Politics & Policy

Letter: Corporations Aren’t People

National Review Online’s editorial “Keep the First Amendment” contains several unfortunate falsehoods about the People’s Rights Amendment, the purpose of which is to make it clear, as the Framers intended and consistent with republican principles, that constitutional rights, such as free speech, belong only to natural persons, and not to corporations.

The Constitution protects certain individual rights that are vital to safeguarding our free society. Only our most sacred rights are enshrined in the Constitution, and thereby afforded the unique authority of that document.

Many other rights also exist, conferred by statute or by case law or common law. These rights are properly subject to legislation, and lack the unique protection of the Constitution.

#ad#Corporate law, appropriately, is in this latter category. Corporations are artificial entities, created by people. In order to accomplish important economic goals, we the people grant charters to corporations, conferring various legal rights, including the ability to enter into contracts, and great privileges, such as limited liability and perpetual life.

These corporate rights and privileges are properly guaranteed by law, but are not so sacred as to be protected by the Constitution, because corporations are not people. This critical distinction — between constitutional rights that properly belong only to people, and other, subordinate legal rights that legitimately extend to corporations — is the crux of the People’s Rights Amendment. Your editorial unfortunately ignores this distinction, falsely asserting that the People’s Rights Amendment would eliminate all these legal rights. It will not. It simply clarifies that constitutional rights are only for people.

Your editorial also claims, incorrectly, that “individuals acting in collaboration with others would be stripped of those rights.” This reveals a misunderstanding of the definition of a corporation. By definition, a corporation is different from an un-incorporated association. Individuals acting in collaboration with others are, by default, in an un-incorporated association unless they choose to incorporate. The constitutional rights of individuals are always protected by the Constitution, both now and under the People’s Rights Amendment; the amendment only affects corporations.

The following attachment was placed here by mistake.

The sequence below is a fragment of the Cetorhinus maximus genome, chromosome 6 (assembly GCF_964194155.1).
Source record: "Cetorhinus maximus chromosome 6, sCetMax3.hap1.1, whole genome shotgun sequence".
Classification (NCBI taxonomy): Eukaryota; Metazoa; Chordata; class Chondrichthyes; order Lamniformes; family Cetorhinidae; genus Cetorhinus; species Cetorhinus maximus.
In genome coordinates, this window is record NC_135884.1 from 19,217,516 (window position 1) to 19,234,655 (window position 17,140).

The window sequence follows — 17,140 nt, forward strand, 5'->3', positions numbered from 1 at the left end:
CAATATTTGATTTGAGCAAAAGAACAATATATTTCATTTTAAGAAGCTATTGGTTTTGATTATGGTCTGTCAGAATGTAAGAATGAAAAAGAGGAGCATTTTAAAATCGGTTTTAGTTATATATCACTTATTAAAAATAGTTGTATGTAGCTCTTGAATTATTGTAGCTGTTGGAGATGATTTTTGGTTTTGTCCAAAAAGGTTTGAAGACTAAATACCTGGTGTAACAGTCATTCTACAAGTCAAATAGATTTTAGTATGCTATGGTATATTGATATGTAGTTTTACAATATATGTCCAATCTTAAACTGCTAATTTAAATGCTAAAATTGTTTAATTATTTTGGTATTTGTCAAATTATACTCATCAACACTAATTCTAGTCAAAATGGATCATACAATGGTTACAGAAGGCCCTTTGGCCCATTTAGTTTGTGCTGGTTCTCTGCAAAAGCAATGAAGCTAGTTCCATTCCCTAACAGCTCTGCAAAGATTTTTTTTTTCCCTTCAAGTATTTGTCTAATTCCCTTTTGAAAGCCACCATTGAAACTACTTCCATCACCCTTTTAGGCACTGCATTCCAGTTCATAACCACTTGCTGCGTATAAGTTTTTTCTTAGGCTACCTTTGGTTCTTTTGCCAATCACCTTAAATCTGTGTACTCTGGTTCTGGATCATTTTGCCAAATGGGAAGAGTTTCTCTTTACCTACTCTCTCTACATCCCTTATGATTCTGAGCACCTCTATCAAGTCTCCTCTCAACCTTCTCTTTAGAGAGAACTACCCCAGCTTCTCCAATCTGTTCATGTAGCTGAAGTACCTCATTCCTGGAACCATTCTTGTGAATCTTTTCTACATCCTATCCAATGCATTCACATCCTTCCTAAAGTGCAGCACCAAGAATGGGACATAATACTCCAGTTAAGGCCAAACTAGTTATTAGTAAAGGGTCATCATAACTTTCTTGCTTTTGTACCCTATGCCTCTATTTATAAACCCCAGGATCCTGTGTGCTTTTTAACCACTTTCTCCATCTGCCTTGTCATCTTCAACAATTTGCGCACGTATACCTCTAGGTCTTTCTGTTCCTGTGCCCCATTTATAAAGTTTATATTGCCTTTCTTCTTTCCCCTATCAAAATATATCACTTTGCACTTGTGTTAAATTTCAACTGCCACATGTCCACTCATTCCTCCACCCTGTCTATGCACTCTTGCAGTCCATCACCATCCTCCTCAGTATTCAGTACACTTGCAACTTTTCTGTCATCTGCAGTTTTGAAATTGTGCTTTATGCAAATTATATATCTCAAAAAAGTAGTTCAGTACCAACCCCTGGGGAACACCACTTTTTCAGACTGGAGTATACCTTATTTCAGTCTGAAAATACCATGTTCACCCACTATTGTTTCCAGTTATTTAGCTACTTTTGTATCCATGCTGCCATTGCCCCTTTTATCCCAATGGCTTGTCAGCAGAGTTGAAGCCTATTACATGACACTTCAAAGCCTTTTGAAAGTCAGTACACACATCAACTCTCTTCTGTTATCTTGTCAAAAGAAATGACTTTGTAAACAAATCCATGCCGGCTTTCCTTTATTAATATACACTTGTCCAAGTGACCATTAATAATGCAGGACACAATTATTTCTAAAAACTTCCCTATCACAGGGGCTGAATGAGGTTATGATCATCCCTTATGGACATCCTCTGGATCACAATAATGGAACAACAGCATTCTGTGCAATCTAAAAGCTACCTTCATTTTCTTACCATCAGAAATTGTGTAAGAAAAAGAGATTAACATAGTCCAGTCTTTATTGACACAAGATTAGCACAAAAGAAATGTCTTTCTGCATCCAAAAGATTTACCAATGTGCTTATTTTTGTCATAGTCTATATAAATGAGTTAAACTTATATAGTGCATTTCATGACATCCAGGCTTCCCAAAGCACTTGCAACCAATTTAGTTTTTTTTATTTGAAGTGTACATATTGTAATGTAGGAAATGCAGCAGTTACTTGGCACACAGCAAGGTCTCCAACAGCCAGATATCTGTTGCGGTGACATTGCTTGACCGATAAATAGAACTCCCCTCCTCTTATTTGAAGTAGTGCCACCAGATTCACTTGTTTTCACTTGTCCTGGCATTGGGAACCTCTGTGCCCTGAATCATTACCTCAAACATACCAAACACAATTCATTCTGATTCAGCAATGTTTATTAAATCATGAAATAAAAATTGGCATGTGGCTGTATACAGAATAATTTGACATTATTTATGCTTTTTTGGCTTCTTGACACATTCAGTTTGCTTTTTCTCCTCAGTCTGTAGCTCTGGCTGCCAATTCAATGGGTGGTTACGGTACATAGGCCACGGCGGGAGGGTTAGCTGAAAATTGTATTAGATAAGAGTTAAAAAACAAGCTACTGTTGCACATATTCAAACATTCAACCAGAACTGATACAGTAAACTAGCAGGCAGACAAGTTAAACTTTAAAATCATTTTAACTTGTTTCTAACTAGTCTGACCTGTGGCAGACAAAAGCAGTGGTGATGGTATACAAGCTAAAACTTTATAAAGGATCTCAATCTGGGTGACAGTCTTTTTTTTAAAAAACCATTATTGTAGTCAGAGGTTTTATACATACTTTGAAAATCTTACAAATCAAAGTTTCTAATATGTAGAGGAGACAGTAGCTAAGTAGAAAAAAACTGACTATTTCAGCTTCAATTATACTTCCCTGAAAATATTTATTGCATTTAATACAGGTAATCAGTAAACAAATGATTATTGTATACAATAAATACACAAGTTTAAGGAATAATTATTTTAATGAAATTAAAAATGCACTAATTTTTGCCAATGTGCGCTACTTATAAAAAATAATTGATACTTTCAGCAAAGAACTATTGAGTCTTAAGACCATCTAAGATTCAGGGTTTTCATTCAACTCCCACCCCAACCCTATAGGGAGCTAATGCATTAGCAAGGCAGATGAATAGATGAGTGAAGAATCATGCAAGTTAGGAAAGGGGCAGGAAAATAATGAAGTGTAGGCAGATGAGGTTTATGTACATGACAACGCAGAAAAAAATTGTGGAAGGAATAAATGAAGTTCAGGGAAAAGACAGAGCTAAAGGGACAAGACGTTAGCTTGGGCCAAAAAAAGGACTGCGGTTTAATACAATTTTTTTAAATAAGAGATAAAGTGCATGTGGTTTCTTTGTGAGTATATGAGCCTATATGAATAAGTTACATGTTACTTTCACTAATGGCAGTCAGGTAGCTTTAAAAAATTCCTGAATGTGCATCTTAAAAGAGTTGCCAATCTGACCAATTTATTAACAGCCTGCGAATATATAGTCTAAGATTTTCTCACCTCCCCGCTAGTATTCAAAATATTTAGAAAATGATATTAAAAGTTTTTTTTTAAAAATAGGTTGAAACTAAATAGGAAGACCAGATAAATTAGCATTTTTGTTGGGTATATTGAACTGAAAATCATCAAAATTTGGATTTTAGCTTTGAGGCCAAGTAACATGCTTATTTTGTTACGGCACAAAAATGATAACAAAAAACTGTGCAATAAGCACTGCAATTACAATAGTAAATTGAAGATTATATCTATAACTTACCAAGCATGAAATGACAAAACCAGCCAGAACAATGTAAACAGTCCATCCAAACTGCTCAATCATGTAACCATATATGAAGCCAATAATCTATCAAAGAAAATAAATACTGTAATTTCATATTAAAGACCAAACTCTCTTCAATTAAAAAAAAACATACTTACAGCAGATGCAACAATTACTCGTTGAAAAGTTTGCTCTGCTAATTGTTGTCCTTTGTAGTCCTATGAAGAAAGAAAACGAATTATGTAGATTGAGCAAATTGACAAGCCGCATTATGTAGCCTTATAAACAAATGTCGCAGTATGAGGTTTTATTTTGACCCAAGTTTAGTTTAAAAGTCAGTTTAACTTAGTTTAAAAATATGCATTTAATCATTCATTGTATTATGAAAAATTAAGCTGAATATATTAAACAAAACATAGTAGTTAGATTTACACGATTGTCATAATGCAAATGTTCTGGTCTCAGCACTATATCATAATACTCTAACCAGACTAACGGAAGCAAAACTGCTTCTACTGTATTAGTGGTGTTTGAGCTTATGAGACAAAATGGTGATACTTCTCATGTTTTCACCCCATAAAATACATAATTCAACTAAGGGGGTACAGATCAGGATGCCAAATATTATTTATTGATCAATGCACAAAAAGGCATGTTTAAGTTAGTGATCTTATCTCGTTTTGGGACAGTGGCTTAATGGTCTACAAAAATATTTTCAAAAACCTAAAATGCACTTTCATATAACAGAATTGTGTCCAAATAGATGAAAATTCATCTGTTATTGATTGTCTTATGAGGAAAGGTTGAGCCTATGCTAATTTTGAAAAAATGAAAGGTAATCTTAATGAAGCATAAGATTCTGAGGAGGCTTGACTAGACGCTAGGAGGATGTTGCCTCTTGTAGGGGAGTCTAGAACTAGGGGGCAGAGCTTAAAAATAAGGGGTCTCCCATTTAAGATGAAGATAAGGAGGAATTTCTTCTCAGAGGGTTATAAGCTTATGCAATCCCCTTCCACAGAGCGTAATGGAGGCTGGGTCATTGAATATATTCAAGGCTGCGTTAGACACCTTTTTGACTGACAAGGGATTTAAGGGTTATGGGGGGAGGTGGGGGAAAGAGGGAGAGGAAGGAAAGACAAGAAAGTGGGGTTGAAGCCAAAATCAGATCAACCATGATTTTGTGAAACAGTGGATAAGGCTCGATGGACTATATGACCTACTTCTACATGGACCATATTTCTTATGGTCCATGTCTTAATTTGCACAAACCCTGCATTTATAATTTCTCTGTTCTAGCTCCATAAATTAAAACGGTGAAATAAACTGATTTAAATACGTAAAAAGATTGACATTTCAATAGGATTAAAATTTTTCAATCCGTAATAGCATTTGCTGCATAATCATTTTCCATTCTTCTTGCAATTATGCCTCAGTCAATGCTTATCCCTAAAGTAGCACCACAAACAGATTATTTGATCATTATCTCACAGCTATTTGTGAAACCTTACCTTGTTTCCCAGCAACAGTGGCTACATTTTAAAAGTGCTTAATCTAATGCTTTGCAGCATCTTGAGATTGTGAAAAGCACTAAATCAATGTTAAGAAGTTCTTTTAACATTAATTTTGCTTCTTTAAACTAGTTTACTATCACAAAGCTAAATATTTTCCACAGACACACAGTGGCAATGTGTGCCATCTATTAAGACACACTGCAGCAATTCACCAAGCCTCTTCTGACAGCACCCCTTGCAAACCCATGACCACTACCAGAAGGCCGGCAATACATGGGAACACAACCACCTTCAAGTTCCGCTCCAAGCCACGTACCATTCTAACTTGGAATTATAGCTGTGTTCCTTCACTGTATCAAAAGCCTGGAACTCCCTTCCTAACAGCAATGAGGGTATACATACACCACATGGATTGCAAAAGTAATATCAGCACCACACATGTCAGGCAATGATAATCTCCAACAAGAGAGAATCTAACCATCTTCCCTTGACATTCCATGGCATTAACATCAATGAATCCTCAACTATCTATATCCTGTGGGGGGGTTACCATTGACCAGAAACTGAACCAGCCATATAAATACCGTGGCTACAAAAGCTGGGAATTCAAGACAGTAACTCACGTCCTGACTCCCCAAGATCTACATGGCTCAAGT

Further, the rights of individuals remain protected by the Constitution even when individuals participate in a corporation. But the corporation itself does not have constitutional rights. Only individual, natural persons have those rights, and this is what the People’s Rights Amendment clarifies.

Your editorial also makes false claims that the People’s Rights Amendment would adversely impact freedom of the press. These claims are clearly contradicted by section 3 of the amendment, which reads:

Nothing contained herein shall be construed to limit the people’s rights of freedom of speech, freedom of the press, free exercise of religion, and such other rights of the people, which rights are inalienable.

Finally, it is important to point out that the People’s Rights Amendment applies equally to all corporations. Unlike other amendments currently in play, the People’s Rights Amendment contains no exemption for nonprofit corporations, or for incorporated labor unions. This may be why it is among the only amendments on this issue that have bipartisan support in Congress.

Public polling has found that 79 percent of Americans, including 68 percent of Republicans, 82 percent of Independents, and 87 percent of Democrats “support a Constitutional amendment that would overturn the Citizens United decision and make clear that corporations do not have the same rights as people.”

The movement for such a constitutional amendment is growing. Three states have formally called for one, and many more are on their way. Support is also growing in Congress, on both sides of the aisle.

We hope the National Review will cover this issue more accurately in the future.


Peter Schurman

Campaign Director

Free Speech for People

John Bonifaz

Co-Founder and Executive Director

Free Speech for People

Jeff Clements

Co-Founder and President

Free Speech for People

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